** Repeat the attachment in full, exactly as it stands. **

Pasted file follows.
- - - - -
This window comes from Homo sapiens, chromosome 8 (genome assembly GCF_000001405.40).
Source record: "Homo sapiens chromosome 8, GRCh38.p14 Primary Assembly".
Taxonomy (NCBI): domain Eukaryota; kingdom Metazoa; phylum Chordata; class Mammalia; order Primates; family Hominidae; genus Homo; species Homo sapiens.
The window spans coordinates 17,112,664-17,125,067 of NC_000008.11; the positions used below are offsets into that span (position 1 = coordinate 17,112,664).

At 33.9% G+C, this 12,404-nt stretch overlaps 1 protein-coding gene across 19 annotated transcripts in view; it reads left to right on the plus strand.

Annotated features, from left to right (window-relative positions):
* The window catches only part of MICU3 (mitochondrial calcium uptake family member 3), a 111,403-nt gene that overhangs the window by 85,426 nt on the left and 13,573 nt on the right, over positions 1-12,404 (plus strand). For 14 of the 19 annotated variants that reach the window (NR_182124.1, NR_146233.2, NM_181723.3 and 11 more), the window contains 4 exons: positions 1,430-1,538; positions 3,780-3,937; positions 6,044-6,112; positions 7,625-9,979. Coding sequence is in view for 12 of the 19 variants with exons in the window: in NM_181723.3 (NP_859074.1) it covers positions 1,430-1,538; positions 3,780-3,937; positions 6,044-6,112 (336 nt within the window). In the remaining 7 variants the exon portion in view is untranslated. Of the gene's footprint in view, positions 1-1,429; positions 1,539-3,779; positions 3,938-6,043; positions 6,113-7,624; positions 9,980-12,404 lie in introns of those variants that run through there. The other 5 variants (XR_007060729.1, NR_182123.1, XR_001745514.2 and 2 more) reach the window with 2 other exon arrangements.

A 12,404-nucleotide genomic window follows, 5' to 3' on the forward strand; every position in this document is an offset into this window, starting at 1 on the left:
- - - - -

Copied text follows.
This window comes from Homo sapiens, chromosome 8 (genome assembly GCF_000001405.40).
Source record: "Homo sapiens chromosome 8, GRCh38.p14 Primary Assembly".
Taxonomy (NCBI): domain Eukaryota; kingdom Metazoa; phylum Chordata; class Mammalia; order Primates; family Hominidae; genus Homo; species Homo sapiens.
The window spans coordinates 17,112,664-17,125,067 of NC_000008.11; the positions used below are offsets into that span (position 1 = coordinate 17,112,664).

At 33.9% G+C, this 12,404-nt stretch overlaps 1 protein-coding gene across 19 annotated transcripts in view; it reads left to right on the plus strand.

Annotated features, from left to right (window-relative positions):
* The window catches only part of MICU3 (mitochondrial calcium uptake family member 3), a 111,403-nt gene that overhangs the window by 85,426 nt on the left and 13,573 nt on the right, over positions 1-12,404 (plus strand). For 14 of the 19 annotated variants that reach the window (NR_182124.1, NR_146233.2, NM_181723.3 and 11 more), the window contains 4 exons: positions 1,430-1,538; positions 3,780-3,937; positions 6,044-6,112; positions 7,625-9,979. Coding sequence is in view for 12 of the 19 variants with exons in the window: in NM_181723.3 (NP_859074.1) it covers positions 1,430-1,538; positions 3,780-3,937; positions 6,044-6,112 (336 nt within the window). In the remaining 7 variants the exon portion in view is untranslated. Of the gene's footprint in view, positions 1-1,429; positions 1,539-3,779; positions 3,938-6,043; positions 6,113-7,624; positions 9,980-12,404 lie in introns of those variants that run through there. The other 5 variants (XR_007060729.1, NR_182123.1, XR_001745514.2 and 2 more) reach the window with 2 other exon arrangements.

A 12,404-nucleotide genomic window follows, 5' to 3' on the forward strand; every position in this document is an offset into this window, starting at 1 on the left: